It is during pregnancy that you and your baby are most connected--whatever you do during pregnancy has some kind of effect (in varying degrees) to your unborn child. That's why it's crucial to eat healthy, have some kind of mild exercise, and go to your doctor regularly. The bottom line is that you take care of yourself like your child's life depends on it -- because it does.
Now with the Zika virus spreading across the globe at an alarming rate, it’s best to be informed. More and more health officials believe that it is linked to the rise of cases of babies with microcephaly. However, if you’re pregnant or planning to get pregnant, it’s not the only virus that you should watch out for.
So what happens if you get infected by a virus or bacteria when you have a bun in the oven? Here's are some of the most infections a pregnant women shouldn't get and how to steer clear of them:
1. Rubella/German Measles The Risks: Miscarriage, pre-term birth or stillbirth, or your baby could develop Congenital Rubella Syndrome (CRS), which can cause birth defects and developmental problems such as deafness, eye defects, and heart malformations. The risk is greater if you get it during the first 12 weeks of pregnancy.
Protect yourself: If you got the shots when you were young or you already had it when you were young, you’re probably immune, but it’s always better to take the test and be sure. Do this before getting pregnant, so your doctor can give you an immunization shot if results say you’re not immune.
During pregnancy, you and anyone you come in close contact with should stay away from anyone infected. If you do get exposed, contact your doctor ASAP. You may be given a shot of immune globulin only to reduce the chances of birth defects for your baby.
2. Chicken Pox The risks: Congenital Varicella Syndrome (CVS), which could cause birth defects such as skin scarring, malformed limbs, and neurological and vision problems. What you don't want is to get chicken pox between 13 and 20 weeks gestation when there’s a higher risk for CVS.
Protect yourself: You should get the vaccine a month before trying to conceive (Let’s take a moment to stress the importance of vaccines!) If you’re not immune and was exposed to the virus, you’ll also be at risk for pneumonia. Your doctor can give you a shot called VariZIG that can reduce the chances of complications and some antiviral medicines.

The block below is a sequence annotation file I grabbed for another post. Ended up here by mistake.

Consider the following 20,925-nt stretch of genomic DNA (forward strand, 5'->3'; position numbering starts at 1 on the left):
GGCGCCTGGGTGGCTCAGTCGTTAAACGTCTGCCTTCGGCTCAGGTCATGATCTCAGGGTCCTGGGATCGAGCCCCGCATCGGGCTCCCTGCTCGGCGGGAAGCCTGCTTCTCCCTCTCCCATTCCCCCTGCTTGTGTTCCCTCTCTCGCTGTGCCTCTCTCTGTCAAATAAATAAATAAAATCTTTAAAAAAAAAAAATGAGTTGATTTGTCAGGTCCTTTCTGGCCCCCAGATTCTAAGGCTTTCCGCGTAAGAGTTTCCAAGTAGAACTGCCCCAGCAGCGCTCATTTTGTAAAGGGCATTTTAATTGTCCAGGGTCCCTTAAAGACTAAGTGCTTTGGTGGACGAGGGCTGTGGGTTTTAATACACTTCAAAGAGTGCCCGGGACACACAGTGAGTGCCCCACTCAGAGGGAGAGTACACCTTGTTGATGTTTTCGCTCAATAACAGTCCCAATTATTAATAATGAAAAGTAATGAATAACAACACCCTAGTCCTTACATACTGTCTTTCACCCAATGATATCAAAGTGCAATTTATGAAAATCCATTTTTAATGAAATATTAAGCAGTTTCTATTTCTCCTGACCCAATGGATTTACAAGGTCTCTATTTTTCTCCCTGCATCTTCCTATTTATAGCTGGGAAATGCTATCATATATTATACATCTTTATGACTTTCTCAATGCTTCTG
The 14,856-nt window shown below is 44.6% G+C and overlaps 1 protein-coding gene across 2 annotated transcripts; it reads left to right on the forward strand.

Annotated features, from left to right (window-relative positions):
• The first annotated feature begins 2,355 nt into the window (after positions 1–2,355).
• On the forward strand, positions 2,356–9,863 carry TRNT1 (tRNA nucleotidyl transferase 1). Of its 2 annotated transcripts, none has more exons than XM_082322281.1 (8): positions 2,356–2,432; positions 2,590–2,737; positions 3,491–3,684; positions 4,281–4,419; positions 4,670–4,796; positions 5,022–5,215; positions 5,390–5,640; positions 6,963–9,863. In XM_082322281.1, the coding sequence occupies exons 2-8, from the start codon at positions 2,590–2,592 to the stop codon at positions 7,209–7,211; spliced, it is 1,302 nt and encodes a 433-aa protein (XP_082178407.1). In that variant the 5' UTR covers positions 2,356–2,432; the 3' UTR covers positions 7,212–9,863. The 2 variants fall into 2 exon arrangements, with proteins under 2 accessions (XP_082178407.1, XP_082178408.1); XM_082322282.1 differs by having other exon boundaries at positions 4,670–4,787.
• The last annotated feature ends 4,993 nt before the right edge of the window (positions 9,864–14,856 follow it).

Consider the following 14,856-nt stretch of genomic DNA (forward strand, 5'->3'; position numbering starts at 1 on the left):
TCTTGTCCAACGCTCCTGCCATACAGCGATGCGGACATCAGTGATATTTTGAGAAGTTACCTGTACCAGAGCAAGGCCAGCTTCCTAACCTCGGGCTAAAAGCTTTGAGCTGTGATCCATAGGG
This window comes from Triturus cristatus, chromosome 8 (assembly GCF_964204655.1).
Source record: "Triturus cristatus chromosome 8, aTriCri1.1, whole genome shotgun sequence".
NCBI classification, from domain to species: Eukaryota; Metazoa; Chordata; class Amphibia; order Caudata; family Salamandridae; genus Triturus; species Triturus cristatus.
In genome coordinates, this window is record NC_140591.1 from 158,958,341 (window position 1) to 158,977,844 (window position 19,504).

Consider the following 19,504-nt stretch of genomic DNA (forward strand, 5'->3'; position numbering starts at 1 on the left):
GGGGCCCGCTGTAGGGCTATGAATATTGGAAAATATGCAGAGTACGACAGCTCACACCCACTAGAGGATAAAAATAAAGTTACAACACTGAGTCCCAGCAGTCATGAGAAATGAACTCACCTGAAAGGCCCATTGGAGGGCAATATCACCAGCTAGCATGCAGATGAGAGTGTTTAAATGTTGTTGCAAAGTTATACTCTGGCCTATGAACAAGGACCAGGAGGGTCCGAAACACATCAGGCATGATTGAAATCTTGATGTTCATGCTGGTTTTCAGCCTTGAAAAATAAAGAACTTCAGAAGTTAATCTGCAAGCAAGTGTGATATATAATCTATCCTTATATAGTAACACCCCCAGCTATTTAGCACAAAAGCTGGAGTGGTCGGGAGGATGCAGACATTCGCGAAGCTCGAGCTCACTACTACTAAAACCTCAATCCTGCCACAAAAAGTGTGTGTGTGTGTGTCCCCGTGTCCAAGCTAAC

3. Hepatitis B The risks: Premature birth, low birth weight, gestational diabetes, and heavy bleeding during the later stage of pregnancy. Pregnant women who are carriers of Hepatitis B can pass the infection to their baby.
Protect yourself: Again, get the shot before getting pregnant! You can have no symptoms and still carry the Hepatitis B virus, which can cause liver damage and can be potentially fatal. Doctors can treat it with medicines, depending on the level of hepatitis B virus in your system. Hepatitis B can be spread via intercourse, so practice safe sex.
Immediately after giving birth, your baby should be given a shot of hepatitis B antibodies shot to protect him from the infection. Within 12 hours of life, your baby should also get his first dose of the hepatitis B vaccine.
4. Bacterial Vaginosis (BV) The risks: Unclear, but it’s linked to preterm birth, low-birth weight, and for a few cases, miscarriage; plus, a higher risk for getting uterine infections and sexually transmitted infections such as chlamydia and gonorrhea, which can lead to your baby having conjunctivitis and eventually blindness if left untreated. (Note that sexually transmitted infections can be passed on to the baby during labor and delivery, so talk to your doctor about that.)
Protect yourself: BV is the most common bacterial infection among child-bearing-age women. If you have a history for uterine infections or considered high risk for preterm labor, you should be screened for BV and given antibiotics if results come out positive. Better yet, practice safe sex, quit smoking and take extra care of your health “down there”.
5. Dengue The risks: Stillbirth, low birth weight, or premature birth, as the virus can be passed on to your baby in the womb.
Protect yourself: It is not yet known if a pregnant woman can get the new dengue vaccine, so take precautions. Use insect repellant, cover up, and stay away from places that breed dengue-carrying mosquitos. If you’re already infected, you need to get admitted in the hospital so doctors can properly monitor you. Take plenty of rest, hydrate often, and take prescribed medicines that can help alleviate the symptoms.
This list includes infections that pose the greatest risks for mom and baby during pregnancy and childbirth.
Sources: Infections to watch out for in pregnancy (babycentre.com.uk) Infections in pregnancy that may affect your baby (nhs.uk) Protect Your Unborn Baby or Newborn from Infections (cdc.gov)